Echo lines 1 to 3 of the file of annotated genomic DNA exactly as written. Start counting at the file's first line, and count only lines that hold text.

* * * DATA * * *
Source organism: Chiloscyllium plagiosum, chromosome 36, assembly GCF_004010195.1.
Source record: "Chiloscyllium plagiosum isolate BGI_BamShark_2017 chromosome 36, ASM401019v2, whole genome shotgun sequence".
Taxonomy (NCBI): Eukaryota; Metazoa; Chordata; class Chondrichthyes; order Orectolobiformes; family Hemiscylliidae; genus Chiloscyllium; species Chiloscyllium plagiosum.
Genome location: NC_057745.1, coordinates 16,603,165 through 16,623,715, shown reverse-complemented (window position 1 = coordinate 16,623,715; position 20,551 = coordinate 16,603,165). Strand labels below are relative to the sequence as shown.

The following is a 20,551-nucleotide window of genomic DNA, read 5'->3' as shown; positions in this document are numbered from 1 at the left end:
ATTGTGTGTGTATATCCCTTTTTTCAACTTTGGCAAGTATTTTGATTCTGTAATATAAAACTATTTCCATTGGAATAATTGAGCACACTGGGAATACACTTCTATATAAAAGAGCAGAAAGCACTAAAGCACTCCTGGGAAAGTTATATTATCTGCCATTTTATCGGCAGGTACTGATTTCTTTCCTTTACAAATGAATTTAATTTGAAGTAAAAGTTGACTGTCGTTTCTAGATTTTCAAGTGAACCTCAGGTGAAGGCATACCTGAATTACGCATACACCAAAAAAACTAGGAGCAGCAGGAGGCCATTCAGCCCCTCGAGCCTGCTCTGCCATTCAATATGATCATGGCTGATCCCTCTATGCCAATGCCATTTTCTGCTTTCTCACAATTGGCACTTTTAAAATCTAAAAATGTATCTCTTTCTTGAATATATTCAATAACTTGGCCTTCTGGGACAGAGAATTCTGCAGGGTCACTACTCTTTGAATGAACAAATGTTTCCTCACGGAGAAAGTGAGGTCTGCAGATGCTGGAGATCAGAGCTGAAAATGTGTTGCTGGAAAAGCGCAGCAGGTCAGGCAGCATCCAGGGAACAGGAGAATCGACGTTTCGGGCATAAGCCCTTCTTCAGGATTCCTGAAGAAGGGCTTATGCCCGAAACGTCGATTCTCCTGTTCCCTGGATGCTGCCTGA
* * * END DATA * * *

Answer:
Source organism: Chiloscyllium plagiosum, chromosome 36, assembly GCF_004010195.1.
Source record: "Chiloscyllium plagiosum isolate BGI_BamShark_2017 chromosome 36, ASM401019v2, whole genome shotgun sequence".
Taxonomy (NCBI): Eukaryota; Metazoa; Chordata; class Chondrichthyes; order Orectolobiformes; family Hemiscylliidae; genus Chiloscyllium; species Chiloscyllium plagiosum.